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A surprise Feature winner of the 1957 SCCA National at Eagle Mountain: Dick Thompson in a production Corvette.


Driving a Lindsey Hopkins Corvette, Dick Thompson won Race 4 for big production cars during the National. Because of the wet weather, mechanic Red Byron changed the axle ratio of the car before the Feature, Race 8. In spite of a strong field of Ferraris, Maseratis and Porsches, Thompson caused a major upset by beating all the modifieds.

Note the nice 1957 Chevys in the background.


Photo: Bob Jackson

I believe this car is in Artic Blue paint, and it is I believe the factory # 4 Lindsey Hopkins entry that Dick and Gaston Andrey drove at SEBRING. Hopkins was the head of Coke-Cola, and Ed Cole used him to sponsor the production 57 SEBRING Corvettes, which were both white with blue stripes and red interiors.

Dick Doane from Dundee, Illnois and his Chevrolet Dealership sponsored race Corvette in 56 and 57, and his colors were Artic Blue, as I believe is this paint color. I talked to Eve Thompson in April 2013 after finding another photo of this car at ROAD AMERICA in June 57 in the same livery. It had # 4 SEBRING on the door and the ''bungie cord tie down'' on the trunk. She confirmed with Dick it was the winning white car and DICK DOANE bought the car after the March SEBRING event and Dr. Dick raced it thruout 1957., These photos help in the history of these great 57 Corvette race cars.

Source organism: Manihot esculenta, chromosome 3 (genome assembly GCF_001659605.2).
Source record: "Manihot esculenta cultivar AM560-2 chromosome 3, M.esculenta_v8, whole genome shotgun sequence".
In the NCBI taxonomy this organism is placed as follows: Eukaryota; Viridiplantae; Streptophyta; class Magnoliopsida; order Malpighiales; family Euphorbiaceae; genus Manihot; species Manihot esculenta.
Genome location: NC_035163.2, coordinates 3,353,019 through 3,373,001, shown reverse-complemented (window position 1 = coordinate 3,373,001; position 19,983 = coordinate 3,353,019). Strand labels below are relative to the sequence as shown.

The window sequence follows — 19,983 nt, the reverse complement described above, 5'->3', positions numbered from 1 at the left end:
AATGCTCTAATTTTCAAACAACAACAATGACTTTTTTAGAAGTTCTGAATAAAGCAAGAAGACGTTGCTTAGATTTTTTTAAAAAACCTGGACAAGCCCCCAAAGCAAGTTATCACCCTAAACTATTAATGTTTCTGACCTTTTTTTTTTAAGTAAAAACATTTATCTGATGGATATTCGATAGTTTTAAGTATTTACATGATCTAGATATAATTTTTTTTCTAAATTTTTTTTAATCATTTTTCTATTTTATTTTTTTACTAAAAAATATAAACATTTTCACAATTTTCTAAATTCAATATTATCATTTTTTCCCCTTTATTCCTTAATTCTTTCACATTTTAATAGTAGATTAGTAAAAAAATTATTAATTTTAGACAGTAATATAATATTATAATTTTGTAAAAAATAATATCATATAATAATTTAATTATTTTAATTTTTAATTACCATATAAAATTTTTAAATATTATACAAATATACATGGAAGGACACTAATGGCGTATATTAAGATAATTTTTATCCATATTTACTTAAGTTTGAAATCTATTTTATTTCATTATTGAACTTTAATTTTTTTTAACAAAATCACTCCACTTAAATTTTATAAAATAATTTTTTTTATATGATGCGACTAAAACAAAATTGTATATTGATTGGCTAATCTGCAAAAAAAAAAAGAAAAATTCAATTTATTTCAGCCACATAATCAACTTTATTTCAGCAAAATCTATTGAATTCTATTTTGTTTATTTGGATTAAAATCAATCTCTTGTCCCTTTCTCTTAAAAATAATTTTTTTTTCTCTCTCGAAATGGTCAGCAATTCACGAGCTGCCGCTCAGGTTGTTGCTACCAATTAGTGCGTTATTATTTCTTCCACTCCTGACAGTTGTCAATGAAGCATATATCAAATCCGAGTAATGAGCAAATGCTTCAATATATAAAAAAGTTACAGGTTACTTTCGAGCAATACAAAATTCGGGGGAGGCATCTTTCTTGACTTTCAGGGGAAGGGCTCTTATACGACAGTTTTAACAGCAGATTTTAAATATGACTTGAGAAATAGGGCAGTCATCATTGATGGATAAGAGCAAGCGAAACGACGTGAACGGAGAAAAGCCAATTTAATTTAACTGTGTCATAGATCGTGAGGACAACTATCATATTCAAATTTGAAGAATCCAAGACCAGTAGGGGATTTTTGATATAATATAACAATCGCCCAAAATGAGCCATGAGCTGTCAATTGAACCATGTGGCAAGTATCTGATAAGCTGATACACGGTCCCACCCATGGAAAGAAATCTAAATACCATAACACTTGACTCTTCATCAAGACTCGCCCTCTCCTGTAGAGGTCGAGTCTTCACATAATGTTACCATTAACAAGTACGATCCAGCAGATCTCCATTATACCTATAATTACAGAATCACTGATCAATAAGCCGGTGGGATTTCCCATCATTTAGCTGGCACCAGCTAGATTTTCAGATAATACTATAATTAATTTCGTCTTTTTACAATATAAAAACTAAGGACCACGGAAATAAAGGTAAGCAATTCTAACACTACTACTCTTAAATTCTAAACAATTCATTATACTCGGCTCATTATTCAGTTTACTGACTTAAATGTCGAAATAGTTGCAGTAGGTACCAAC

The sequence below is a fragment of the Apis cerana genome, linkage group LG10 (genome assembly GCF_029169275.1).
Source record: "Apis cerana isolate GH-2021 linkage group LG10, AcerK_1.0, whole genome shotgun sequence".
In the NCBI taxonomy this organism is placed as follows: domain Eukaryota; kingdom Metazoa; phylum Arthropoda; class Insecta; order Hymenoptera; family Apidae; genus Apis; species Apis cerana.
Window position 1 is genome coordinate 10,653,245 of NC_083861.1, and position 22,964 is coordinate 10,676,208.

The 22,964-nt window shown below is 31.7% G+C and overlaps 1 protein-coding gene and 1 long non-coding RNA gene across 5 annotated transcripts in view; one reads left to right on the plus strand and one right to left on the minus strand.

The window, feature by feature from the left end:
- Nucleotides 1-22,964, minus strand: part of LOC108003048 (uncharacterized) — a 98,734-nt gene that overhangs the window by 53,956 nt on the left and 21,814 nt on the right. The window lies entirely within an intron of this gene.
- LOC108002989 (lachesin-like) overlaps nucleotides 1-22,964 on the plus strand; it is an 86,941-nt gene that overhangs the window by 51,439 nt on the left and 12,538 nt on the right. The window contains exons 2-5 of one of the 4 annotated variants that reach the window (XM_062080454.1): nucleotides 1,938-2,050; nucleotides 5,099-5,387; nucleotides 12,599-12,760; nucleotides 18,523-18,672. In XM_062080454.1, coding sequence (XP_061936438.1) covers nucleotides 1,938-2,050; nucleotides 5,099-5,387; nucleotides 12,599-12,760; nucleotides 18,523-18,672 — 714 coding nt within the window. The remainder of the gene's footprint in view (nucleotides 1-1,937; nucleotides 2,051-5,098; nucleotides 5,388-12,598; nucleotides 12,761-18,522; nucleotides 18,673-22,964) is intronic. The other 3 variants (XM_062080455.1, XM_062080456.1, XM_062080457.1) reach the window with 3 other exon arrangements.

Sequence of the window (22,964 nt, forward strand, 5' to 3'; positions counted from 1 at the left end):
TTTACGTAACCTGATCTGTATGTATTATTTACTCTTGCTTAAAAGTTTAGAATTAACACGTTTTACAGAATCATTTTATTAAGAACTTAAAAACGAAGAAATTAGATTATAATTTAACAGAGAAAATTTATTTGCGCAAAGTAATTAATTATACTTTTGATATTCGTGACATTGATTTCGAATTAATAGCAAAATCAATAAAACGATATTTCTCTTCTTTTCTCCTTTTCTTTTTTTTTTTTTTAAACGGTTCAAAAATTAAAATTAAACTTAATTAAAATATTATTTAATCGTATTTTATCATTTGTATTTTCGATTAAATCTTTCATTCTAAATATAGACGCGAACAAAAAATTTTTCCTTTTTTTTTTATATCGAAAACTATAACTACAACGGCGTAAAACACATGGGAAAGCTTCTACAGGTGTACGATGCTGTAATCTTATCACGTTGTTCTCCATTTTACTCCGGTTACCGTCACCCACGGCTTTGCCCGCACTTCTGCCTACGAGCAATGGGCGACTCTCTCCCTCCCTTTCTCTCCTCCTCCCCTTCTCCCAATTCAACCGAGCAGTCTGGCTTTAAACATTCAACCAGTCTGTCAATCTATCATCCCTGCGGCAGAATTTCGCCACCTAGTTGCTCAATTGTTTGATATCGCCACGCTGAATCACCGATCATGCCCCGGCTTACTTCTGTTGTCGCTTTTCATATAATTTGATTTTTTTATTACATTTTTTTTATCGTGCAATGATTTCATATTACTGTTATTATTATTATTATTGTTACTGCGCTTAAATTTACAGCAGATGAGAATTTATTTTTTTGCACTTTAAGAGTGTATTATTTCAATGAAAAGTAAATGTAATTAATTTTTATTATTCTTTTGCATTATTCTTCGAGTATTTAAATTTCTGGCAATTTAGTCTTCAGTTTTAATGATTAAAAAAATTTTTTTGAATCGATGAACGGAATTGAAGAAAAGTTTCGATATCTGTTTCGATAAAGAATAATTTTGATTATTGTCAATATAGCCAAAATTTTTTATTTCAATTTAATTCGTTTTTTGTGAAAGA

Edited by Vettefinderjim, 15 April 2013 - 18:44.


#95 Vettefinderjim

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Posted 03 May 2011 - 17:50

Being interested in ancient Colorado motorsport, I'm going to be the first in line for this book!

Another point: Danny Collins was amazingly well-respected here in Colorado. For years he ran a one-man driving school at Second Creek Raceway, and I took a course from him in my lightly modified street 911E. After the obligatory classroom session, I was amazed that he never got into the car with me! His unique instructing technique was to simply watch as you drove "the line" then comment afterward. The biggest thing I learned from him was to "cling" around the inside of certain corners.

Yet another point, Jerry: on TNF I see some great photos by newspaper photographer Bob Jackson, who was best known for winning the Pulitzer Prize for his stunning photo of Jack Ruby shooting Lee Harvey Oswald in the Dallas jail. Until I began researching old Shelby photos and found his shot of Ken Miles "leaping" the GT350 at Green Valley Raceway, I never realized that Bob had shot so many racing photos. Thanks very much for bringing them to light again. As you no doubt know, Bob now lives in Colorado Springs. I hope his historic negatives and transparencies are being safely preserved.